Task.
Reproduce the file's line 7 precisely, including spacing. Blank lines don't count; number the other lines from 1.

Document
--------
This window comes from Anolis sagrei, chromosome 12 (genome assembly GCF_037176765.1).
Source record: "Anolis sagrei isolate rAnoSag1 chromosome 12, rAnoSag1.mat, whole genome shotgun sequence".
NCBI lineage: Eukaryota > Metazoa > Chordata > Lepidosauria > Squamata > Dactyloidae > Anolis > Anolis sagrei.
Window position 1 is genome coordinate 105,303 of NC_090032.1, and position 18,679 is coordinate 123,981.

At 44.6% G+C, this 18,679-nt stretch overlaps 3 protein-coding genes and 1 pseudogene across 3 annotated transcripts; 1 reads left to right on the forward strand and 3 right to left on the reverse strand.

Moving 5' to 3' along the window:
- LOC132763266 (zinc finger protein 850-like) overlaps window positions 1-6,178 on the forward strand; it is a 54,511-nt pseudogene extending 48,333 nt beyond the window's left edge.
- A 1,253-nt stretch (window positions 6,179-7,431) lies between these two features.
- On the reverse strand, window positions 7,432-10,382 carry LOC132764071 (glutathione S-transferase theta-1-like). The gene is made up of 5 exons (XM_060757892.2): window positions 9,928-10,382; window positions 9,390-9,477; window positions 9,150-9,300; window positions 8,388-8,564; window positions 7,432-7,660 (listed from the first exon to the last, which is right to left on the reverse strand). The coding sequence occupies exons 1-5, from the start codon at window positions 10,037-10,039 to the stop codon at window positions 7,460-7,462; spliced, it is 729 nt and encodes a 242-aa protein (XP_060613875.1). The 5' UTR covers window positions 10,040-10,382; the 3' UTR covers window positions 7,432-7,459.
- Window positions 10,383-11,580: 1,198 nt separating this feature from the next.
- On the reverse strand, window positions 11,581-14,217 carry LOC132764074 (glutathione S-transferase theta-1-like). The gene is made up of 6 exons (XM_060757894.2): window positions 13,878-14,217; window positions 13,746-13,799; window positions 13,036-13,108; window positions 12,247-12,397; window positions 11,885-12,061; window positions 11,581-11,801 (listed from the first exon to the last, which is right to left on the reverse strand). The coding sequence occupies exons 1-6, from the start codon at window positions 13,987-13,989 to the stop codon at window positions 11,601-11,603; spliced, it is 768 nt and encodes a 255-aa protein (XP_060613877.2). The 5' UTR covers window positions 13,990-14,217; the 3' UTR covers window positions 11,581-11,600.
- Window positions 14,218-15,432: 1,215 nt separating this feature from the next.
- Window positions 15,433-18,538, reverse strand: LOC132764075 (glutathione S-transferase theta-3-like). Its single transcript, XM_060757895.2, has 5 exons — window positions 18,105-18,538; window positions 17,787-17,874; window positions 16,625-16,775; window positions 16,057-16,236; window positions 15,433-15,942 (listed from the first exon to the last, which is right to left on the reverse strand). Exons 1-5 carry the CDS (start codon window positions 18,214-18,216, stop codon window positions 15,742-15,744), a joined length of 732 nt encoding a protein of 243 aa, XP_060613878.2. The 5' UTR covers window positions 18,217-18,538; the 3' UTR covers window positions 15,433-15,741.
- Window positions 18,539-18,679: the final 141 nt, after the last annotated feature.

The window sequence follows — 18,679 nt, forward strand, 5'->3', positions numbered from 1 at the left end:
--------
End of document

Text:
- LOC132763266 (zinc finger protein 850-like) overlaps window positions 1-6,178 on the forward strand; it is a 54,511-nt pseudogene extending 48,333 nt beyond the window's left edge.